Form

But, though light is the stuff we see, and without it we see nothing, yet it is in a sense only half of what we see, for unless light interacted with the myriad forms and objects of visual experience, we would see nothing but an undifferentiated brightness: just a big, formless glow. Thus the other half of the visual experience, along with the glowing, shining energy of light, is its formal configuration. In other words, when we look at things we see more than a cloud of light. We see specific images. These are specific, if our eyes could register such fine detail, down to the molecular and atomic levels. For light, in that it shines upon an object, and then reflects from that object, acquires as it were the pattern of the nature of that object, and it is this that we see when we perceive the object.

Consequently, in addition to a familiarity with the way of light, we need also to develop a deep understanding of the formal nature of the objects we wish to portray.

This understanding, as it develops in the artist, is called 'sense of form', and it can go very deep. Indeed, as we see the work of the great masters, we perceive that the pursuit of this understanding can very well be a life-long endeavor. We are very fortunate, in that we have through the teachings of Ted Seth Jacobs, a great wealth of instruction on his subject.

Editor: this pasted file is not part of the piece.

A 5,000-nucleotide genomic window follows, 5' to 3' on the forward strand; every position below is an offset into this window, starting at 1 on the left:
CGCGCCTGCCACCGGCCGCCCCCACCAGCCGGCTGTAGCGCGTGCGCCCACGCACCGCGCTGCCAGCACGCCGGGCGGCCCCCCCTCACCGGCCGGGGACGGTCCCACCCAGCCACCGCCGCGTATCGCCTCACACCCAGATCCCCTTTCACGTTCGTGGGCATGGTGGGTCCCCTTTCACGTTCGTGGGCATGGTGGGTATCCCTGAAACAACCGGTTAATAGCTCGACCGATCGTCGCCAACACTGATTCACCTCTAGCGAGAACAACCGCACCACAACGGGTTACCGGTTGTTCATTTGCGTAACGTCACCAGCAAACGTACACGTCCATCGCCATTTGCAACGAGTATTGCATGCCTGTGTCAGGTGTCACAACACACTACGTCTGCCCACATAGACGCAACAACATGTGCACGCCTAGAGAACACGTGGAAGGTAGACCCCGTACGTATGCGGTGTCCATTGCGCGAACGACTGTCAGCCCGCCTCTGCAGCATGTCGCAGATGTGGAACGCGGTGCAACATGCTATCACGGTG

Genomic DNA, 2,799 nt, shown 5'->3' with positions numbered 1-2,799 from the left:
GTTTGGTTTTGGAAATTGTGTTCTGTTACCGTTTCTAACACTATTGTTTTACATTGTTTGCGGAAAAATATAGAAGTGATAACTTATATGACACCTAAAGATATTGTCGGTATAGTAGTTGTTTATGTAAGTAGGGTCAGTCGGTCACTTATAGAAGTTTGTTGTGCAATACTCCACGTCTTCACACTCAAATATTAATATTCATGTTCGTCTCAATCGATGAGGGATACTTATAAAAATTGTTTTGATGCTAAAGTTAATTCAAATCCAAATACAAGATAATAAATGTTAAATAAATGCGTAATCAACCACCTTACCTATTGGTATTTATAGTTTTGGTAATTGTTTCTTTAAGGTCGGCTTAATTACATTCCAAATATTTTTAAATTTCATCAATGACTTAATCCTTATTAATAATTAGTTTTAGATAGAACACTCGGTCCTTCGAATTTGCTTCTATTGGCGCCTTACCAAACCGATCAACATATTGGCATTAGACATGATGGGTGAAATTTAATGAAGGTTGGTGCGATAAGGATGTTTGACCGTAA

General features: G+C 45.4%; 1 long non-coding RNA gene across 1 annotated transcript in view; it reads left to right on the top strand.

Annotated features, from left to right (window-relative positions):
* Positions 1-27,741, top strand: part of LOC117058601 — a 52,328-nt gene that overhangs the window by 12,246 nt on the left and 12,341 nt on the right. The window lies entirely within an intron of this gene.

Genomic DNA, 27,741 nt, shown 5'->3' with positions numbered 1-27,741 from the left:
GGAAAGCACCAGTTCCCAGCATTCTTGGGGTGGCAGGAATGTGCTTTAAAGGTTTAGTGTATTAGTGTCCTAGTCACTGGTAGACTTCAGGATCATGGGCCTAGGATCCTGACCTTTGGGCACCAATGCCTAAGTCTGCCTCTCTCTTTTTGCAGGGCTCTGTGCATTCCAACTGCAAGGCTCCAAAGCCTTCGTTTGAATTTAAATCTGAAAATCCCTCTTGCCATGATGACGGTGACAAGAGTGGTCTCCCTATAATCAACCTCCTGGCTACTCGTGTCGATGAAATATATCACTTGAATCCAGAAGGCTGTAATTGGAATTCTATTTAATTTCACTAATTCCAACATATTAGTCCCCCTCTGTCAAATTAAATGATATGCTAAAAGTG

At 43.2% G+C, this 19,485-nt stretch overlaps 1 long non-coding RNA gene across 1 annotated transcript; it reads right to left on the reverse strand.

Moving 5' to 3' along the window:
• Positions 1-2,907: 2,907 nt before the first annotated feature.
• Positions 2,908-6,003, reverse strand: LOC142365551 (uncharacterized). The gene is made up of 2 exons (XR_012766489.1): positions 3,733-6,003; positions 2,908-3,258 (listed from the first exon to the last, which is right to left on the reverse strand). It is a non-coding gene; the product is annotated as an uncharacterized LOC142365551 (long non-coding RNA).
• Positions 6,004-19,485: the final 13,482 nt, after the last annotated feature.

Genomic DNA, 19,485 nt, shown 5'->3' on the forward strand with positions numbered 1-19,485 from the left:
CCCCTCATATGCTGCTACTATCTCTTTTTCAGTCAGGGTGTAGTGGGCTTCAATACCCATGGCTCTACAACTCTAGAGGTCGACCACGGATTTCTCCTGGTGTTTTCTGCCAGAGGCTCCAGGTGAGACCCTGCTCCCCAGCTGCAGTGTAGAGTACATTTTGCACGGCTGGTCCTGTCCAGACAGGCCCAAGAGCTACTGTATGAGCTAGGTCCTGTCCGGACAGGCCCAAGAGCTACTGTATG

In particular, it is the form of the human body that we study, which form serves us as the prototype and paradigm for all other form, both natural and artificial. At the Ryder Studio, figure drawing is therefore the foundation and cornerstone of everything we do. For, as the saying goes, “If you can draw and paint the human figure, you can draw and paint anything”. This doesn’t mean that you’re automatically a landscape painter, if you draw the figure, but it does mean that through drawing the figure you will absorb an understanding of principles that will deeply inform your work with landscape, or still-life, or any other subject you choose to pursue.

© Anthony Ryder 2014